Opportunity the key to fostering an 'employer of choice' culture
April 17, 2014 00:00 By CHANANYARAK PHETCHARAT SPECIA 2,501 Viewed
COMMONLY held perceptions suggest that a company positioning itself as an "employer of choice" is all about paying the highest salaries, passing out the richest bonuses and delivering the most diverse provident funds with the highest possible returns. W
These days, employees want more than money. And employers of all sizes and in a broad range of industries need to take notice.
As an employer, just consider for a moment the effect on your business if you lose 20-30 per cent of your staff every year. How would this affect your profitability, productivity and the morale of those left behind, still working at your company, with many demoralised as they see more and more of their colleagues leave?
Employer value propositions in essence go beyond the money factors and elevate the importance and status of creating a sustainable company human-resource infrastructure. This carefully nurtured culture of a company enables employees continually to get better at what they do and make a contribution to the success of the company through the responsibilities they are given, the challenges they face daily and the recognition they are granted for a job well done.
Increasingly our employees confirm that while they very much belong to and are an integral part of a company and its growth, they want to have more independence and autonomy with considerable power to make largely unrestricted decisions on their own. They want to feel empowered, and increasingly that features very prominently as a factor in increasing employee loyalty.
Even with the advent of the digital era, employees are very important to the best organisations and constitute a primary competitive advantage in retaining current customers and winning new ones.
Our Certified International Specialist (CIS) training programme ensures that literally all of our nearly 1,000 employees in Thailand have the requisite knowledge of all relevant facets of the international express business. Modules for these and many other training programmes need to be continually reviewed and updated to match current market dynamics in any given country and ensure total and meaningful engagement with employees.
The whole essence of employee engagement is to drive outstanding customer service and loyalty, creating a customer-centric organisation. We introduced the CIS programme globally in July 2010. CIS is not a traditional training platform. It was designed first and foremost as an engagement tool. To underscore its importance, it has been delivered not only by professional trainers, but by our own management.
The programme employs innovative learning methodologies to train employees across all functions on the fundamentals of international shipping, enhancing their knowledge of essential aspects, such as import/export documentation and transport regulations and processes. Through video interviews, it has also engaged former executives of the company in telling the story of the entrepreneurial roots of DHL and the values that helped the company to become a global leader in logistics.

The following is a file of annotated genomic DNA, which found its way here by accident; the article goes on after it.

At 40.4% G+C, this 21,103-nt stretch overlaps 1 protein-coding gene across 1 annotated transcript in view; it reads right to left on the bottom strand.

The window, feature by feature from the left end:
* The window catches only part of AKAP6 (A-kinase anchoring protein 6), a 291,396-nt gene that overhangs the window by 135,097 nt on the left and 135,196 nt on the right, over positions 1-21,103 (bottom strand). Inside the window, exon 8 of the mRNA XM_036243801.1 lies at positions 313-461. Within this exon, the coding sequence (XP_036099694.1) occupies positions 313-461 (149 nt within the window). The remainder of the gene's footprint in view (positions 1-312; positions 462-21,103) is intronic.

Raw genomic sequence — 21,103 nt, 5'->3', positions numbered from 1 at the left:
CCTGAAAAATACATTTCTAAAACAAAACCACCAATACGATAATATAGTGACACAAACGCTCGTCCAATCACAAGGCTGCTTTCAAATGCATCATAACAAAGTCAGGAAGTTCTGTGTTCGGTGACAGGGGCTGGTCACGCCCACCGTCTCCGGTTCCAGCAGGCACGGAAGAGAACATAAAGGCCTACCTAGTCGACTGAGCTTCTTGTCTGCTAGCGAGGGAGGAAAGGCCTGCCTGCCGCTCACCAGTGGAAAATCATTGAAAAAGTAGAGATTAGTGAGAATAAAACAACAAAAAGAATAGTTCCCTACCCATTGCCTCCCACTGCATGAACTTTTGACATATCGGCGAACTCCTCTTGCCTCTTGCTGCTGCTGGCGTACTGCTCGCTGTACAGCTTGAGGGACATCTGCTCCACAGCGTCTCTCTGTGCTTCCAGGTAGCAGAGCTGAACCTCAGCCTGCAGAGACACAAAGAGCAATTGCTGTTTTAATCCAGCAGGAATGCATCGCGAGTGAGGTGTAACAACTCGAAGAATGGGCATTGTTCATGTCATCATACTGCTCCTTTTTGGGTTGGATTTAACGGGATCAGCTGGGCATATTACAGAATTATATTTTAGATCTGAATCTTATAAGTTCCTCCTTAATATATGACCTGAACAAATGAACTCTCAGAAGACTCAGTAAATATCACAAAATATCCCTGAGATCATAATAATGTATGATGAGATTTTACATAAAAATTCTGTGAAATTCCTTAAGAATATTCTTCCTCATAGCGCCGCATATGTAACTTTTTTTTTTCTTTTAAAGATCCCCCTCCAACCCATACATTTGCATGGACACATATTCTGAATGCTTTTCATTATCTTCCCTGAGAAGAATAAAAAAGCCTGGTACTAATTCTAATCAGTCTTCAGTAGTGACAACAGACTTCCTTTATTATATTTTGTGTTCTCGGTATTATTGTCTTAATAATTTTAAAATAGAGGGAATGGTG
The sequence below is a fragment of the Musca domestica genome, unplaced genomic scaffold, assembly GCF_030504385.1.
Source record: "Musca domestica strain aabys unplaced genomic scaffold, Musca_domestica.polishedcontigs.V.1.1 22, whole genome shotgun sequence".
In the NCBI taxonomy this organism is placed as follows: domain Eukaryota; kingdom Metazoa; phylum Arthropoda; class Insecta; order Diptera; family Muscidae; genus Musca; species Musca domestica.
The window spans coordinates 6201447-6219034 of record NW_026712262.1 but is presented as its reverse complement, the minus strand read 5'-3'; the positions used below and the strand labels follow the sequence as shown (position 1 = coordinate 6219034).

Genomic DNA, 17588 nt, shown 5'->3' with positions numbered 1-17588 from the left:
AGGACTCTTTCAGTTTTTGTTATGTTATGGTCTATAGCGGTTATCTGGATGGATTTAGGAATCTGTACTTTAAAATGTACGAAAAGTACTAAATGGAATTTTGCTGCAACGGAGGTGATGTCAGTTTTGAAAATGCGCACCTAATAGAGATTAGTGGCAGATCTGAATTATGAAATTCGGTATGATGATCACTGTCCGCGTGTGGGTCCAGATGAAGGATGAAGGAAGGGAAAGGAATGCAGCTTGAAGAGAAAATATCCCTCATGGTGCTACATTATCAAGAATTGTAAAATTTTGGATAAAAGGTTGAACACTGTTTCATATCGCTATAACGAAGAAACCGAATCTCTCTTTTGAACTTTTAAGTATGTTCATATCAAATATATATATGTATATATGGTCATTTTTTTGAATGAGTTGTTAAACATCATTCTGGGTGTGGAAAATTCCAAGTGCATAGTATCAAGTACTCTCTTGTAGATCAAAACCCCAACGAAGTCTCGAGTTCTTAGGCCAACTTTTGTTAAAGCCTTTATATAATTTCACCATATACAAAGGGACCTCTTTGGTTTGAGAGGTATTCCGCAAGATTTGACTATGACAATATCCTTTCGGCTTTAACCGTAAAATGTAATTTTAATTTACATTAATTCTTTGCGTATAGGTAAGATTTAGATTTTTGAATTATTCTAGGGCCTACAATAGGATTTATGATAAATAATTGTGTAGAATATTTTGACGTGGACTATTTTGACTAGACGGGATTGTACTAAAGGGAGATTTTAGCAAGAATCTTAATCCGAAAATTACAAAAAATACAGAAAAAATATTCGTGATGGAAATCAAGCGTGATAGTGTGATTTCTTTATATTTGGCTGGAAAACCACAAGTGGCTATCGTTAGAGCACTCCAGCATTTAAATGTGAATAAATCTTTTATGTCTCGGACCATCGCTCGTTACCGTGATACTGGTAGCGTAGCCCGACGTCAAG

To date, CIS has been delivered to more than 100,000 employees in more than 220 countries and territories worldwide, making it one of the largest corporate training programmes ever implemented. The materials have been translated into 42 languages.
Our business, like most others, is still operated and managed by human beings, and the benefits of multimillion-dollar investments in transport infrastructure and technology will be rendered meaningless if a courier who is delivering a shipment decides to take a bad day at home out on a customer. In the case of a courier who is enthused and passionate about the work he or she does, however, it goes without saying that the benefits will increase over time.
However, this measurement means very little, because the impact for our business goes way beyond these numbers. The CIS programme has reformed and reshaped the culture of our company, empowered employees to be part of the growth story and helped them to develop skills that they can build further on within their own careers.
With these and other training and development programmes available to employees, there is indeed no limit to the upward fast-track career trajectory within successful companies for motivated and determined staff. Couriers should be given a path to becoming, and can indeed become, country managers at the very best and award-winning employers of choice.
Chananyarak Phetcharat is managing director, DHL Express Thailand-Indochina